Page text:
Thursday, January 17, 2019

Collaborating with Wakelet

About ten months ago I wrote about a new-to-me tool called Wakelet as an alternative to Padlet. Wakelet, like Padlet, is a curation tool, an easy way to create collections of images, files, videos, text, links, and tweets that all go together. It's easy to get started, free to use, and available as web tool on any device or as an iOS app and Android app. There is a Chrome extension, a Firefox add-on, and a Safari extension.

I recently had the opportunity to test drive a new Wakelet feature as part of a private beta. Today that feature shifts into public beta, so I am happy to share my experiences. This new feature allows users to collaboratively create collections and add collections to collections. I tried this out in two ways, in a collection of my own and my contributing to someone else's collection. Here's how it works:

Share your own collection

Create a collection of your own. Give your collection a name and start adding things to it. When you are ready, you can add collaborators by invitation emails or through use of a group code. Pass the code to people you want to collect with and they can join your group and start adding their stuff. 

I tried this out with my AP Chemistry students when we reviewed for our semester exam at the end of December. Students created Wakelet accounts with their school Google accounts, entered our group code, and joined the Semester Review collection. Each student was assigned a topic from first semester. They had to write some text about the topic, gather video and image about the topic, and include a link. When they finished with their personal collection topic, they added the collection to our Semester Review collection. Because they all had access to the collection, they could click on anyone's resources and explore topics they needed to review for the exam.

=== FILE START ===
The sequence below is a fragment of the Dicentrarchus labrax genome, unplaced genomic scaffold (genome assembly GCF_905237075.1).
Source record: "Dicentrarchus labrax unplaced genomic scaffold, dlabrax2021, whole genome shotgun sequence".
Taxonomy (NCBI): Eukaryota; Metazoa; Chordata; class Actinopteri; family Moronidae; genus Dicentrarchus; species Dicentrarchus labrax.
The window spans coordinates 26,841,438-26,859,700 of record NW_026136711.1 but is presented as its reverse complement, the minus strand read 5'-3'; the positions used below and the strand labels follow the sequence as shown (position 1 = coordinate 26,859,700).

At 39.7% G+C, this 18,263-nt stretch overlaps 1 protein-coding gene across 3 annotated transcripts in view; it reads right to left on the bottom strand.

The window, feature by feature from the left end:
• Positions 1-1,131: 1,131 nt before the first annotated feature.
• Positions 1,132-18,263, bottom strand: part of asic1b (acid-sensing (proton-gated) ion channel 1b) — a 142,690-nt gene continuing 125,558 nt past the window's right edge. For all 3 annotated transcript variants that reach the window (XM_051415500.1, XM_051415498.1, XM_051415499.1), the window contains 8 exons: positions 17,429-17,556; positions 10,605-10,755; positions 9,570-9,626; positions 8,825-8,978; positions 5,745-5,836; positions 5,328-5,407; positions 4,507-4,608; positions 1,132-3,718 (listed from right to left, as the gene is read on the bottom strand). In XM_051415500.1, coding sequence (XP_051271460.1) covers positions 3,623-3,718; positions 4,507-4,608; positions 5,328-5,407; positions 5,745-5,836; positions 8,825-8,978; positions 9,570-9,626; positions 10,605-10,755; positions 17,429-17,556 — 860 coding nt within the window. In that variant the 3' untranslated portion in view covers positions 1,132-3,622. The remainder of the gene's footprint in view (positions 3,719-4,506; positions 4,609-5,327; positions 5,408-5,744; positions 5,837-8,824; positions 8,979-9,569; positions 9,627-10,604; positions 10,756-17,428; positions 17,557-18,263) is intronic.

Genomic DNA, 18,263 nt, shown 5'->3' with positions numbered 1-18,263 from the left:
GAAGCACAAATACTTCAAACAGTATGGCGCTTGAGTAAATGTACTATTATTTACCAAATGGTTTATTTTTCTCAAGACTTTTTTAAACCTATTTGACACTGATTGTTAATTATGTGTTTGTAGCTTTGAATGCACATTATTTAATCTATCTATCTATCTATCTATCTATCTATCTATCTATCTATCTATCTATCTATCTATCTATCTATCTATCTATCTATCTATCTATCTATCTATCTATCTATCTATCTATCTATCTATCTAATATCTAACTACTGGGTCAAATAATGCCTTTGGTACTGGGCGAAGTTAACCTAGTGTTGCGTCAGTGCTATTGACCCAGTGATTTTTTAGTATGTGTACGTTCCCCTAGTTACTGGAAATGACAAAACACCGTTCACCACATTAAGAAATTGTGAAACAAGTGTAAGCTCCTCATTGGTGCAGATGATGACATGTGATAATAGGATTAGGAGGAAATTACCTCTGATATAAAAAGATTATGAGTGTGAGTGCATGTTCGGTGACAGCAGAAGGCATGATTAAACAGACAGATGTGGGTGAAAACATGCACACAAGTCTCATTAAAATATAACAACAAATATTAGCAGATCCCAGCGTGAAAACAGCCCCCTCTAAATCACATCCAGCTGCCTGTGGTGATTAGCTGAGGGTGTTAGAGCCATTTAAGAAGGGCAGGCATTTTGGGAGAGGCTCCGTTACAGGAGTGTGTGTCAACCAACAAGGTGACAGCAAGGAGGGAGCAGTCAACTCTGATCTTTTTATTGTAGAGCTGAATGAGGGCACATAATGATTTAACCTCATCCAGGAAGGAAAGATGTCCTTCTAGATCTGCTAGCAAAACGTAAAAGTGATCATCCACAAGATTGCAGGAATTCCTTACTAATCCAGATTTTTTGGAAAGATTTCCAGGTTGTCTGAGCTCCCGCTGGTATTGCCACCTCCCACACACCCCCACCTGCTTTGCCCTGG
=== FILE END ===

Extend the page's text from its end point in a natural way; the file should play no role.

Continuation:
I loved using Wakelet in this way. My students created their own review materials for each other by gathering resources and sharing them with one another. Now the collection is available for the rest of the year and will come in handy in a few months when we review for the AP Chemistry exam. Because Wakelet has 3 visibility options (Private, Unlisted, Public), our collection is available only to members of our group, so I don't have to worry about the public seeing the names of my students or knowing too much about them. The collections are embeddable so I could move the whole thing to our LMS at school if I wanted to do that.

When I tried this with my students, it worked without almost any glitches. We had the slightest hiccup with adding collections when students tried to add them as a shortened link using Wakelet's built-in URL shortener. I used the chat feature within the tool to ask a couple of questions and got an instant response. Within five or ten minutes, we had the problem solved. The chat allowed for great user support. I loved that my students found something and then saw it get resolved. This is exactly what beta testing is designed to do!


Join someone else's collection

A second way I tried out the feature was to join someone else's collection. Laura Cahill, fellow Wakelet user, tweeted for bloggers to add their blogs to her collection:

In my Wakelet account, I clicked a button for Group Collections and was prompted to enter a group code. Once I did that, I had editing access to the collection and added my blog. Take a look at the collection of education blogs that she is curating.

When you are ready to ask others to join, Wakelet gives you many options. You can type in emails for invitations or share a QR code or link or just share the group code. You don't even need to have an account to collaborate in this way because Wakelet has an option to collect as a guest if you have a group code. That is a great feature for teachers of young children!